Gage spent her life exposing sex traffic and sexual abuse, opened her house as a stop on the Underground Railroad, and was honorarily adopted into the Wolf Clan of the Mohawk Nation as thanks for her advocacy for Native Americans. You can learn more about this revolutionary women at Matilda Joselyn Gage Home in Syracuse, a museum unlike any other. Sit on Gage’s furniture, touch her belongings, and even write on the walls!

Welcome to Ganondagan

From the Time of Creation, Ganondagan

The impact of the Hodinöhsö:ni’ on the fight for suffrage has been largely ignored in written history but cannot be understated. The women and culture of the tribe was hugely influential on several of the leaders of the fight, including Matilda Joselyn Gage, Elizabeth Cady Stanton, and Susan B. Anthony. These women had direct and personal contact with Hodinöhsö:ni’ women which had a significant positive impact on their approach in the fight for equality. In fact, the Seneca Tribe’s matrilineal social order helped inspire the 1848 Declaration of Sentiments.

The new exhibit at Ganondagan, “Hodinöhsö:ni’ Women: From the Time of Creation“, aims to shine a light on the impact Native American women had and showcase how the role of women in the Hodinöhsö:ni’ culture played a role in the fight for equal rights.

Welcome to Seneca County

When Anthony Met Stanton

Seneca Falls is ground zero of the women’s suffrage movement, home to icons like Elizabeth Cady Stanton and Martha Coffin Wright, as well as the First Women’s Rights Convention. A visit to the National Women’s Hall of Fame and the Women’s Rights National Historical Park will immerse you in the vibrant history of one of the most well-recorded fights for equality. Explore the revolutionary words of the Declaration of Sentiments and dive into the multi-faceted fight that included equal educational opportunities, the right to property and earnings, the right to the custody of children in the event of divorce or death of a spouse and many other important social, political, and economic rights. You’ll walk away inspired by these incredible people and ready to take on the world!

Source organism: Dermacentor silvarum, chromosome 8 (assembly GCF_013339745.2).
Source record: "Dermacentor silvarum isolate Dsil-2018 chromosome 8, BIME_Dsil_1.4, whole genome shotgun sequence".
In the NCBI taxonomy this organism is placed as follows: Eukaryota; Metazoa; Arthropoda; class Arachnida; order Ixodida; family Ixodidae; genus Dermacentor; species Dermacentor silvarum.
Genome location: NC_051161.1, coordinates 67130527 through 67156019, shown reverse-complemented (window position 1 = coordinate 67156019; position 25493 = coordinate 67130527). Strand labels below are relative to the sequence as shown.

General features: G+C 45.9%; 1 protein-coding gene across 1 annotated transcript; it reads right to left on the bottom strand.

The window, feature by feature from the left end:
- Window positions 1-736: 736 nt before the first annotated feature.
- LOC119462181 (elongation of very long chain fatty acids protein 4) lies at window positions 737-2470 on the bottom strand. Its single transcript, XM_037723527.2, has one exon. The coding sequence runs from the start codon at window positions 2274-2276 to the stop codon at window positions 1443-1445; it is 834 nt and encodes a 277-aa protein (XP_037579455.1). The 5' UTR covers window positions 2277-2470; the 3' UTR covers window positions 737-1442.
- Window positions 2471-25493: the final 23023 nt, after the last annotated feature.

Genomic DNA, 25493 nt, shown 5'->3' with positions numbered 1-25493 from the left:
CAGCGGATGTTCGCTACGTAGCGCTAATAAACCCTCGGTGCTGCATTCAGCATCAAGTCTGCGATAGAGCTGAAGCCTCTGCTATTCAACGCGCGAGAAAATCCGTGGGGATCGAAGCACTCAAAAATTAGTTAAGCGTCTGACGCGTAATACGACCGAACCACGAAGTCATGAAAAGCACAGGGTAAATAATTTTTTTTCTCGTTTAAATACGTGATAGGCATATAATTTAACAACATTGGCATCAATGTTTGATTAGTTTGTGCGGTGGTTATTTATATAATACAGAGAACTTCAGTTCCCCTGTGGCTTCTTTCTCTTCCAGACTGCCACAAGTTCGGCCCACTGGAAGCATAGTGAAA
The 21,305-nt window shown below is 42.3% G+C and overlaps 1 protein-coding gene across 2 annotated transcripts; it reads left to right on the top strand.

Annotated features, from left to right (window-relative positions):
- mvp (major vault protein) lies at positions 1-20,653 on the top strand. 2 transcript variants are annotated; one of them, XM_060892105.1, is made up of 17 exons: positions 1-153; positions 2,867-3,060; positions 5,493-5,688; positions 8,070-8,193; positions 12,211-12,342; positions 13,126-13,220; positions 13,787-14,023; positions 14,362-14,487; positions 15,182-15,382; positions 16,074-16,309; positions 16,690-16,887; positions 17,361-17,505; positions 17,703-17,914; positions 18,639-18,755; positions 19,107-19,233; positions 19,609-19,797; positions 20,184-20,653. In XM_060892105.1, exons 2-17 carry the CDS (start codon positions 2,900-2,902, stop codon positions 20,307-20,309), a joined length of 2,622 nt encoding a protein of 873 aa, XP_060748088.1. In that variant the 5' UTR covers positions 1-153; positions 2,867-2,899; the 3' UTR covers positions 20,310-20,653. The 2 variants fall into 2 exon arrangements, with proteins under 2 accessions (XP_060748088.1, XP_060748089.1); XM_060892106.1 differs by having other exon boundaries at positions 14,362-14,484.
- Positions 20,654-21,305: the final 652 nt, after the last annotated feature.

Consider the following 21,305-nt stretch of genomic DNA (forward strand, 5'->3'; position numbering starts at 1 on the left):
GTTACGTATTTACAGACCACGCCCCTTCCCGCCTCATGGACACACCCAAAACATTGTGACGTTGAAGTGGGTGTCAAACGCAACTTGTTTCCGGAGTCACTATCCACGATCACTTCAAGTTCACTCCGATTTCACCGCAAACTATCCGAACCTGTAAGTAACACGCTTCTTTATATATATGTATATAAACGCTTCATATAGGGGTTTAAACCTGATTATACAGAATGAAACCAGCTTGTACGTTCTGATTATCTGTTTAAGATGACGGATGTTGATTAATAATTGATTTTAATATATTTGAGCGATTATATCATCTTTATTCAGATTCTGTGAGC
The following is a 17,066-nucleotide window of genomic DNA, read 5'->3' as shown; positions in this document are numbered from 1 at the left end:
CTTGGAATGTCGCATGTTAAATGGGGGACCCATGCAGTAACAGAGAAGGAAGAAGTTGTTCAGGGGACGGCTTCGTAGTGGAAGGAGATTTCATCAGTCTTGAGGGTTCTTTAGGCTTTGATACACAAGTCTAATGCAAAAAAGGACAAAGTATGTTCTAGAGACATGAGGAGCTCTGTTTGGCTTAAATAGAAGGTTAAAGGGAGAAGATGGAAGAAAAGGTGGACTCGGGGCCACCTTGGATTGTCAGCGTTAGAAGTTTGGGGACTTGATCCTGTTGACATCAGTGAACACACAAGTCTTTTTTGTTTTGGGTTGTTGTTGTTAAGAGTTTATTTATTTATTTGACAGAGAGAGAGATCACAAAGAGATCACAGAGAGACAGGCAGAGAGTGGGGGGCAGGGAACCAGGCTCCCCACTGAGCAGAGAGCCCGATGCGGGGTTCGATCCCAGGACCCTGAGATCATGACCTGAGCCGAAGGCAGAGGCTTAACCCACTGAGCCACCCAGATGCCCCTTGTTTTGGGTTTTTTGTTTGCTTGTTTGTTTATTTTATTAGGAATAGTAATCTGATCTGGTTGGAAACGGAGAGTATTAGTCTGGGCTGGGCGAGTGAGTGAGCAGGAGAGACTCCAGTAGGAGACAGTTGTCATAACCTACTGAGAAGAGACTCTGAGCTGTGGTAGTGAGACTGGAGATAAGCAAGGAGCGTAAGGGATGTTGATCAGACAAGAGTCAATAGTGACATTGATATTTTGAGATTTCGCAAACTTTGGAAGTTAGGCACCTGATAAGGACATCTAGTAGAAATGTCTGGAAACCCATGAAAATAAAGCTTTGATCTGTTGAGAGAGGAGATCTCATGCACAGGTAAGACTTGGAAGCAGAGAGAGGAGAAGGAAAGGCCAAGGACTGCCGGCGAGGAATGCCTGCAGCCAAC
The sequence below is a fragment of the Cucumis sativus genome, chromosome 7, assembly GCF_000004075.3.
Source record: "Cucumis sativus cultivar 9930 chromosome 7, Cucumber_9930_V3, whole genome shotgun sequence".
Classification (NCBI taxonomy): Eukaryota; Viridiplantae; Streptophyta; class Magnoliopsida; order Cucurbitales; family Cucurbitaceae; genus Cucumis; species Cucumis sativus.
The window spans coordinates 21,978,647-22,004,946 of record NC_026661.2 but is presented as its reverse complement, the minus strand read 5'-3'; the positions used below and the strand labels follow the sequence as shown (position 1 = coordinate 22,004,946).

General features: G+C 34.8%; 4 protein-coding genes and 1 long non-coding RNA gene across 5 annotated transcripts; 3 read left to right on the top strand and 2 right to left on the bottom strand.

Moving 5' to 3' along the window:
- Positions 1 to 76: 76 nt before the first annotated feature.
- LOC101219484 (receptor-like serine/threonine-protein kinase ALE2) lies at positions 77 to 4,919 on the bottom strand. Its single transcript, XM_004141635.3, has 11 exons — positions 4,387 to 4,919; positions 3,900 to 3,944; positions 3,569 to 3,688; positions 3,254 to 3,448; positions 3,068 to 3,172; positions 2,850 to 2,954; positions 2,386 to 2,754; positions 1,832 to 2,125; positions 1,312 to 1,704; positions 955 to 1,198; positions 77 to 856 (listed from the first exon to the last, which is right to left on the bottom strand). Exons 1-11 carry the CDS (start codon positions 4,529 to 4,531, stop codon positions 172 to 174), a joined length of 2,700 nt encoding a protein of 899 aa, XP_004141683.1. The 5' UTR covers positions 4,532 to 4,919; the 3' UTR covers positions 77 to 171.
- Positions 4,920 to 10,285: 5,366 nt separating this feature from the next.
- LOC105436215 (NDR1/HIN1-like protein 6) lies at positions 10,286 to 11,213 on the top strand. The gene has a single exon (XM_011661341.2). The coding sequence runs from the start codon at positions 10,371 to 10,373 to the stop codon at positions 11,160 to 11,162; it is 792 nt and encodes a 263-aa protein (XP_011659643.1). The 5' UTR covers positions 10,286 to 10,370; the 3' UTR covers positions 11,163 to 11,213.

Meet Belva Lockwood 

Belva Lockwood

Belva Lockwood may be your favorite feminist you’ve never heard of. A suffragist, teacher, political activist and lawyer, she was the first woman to argue a case at the Supreme Court (which she won) as well as the first woman to run for president not once, but twice!

Lockwood settled in Owego when she was 23, a single mother and a widow. She led the Owego Female Seminary for two years, before heading to Washington D.C., where she would be admitted to the Supreme Court Bar four years later. Her former home is now the Belva Lockwood Inn, where guests can stay the night or just grab a drink and learn more about this revolutionary woman.

Meet Jemima Wilkinson

Follow in the footsteps of American preacher Jemima Wilkinson who settled in the Penn Yan area around 1776. Born Quaker, Wilkinson had a near-death experience that would change the trajectory of the rest of her life. She adopted the name “Public Universal Friend,” and referred to herself as a genderless prophet of God. Wilkinson believed in free will, shunned gendered pronouns and opposed slavery. She amassed many followers throughout New England and Pennsylvania, particularly groups of unmarried women, who became known as the “Society of Universal Friends.” In fact, the town of Penn Yan is named after her followers, who were either “Yankees” from New England or from Pennsylvania. Learn more about her revolutionary beliefs at the Yates County History Center.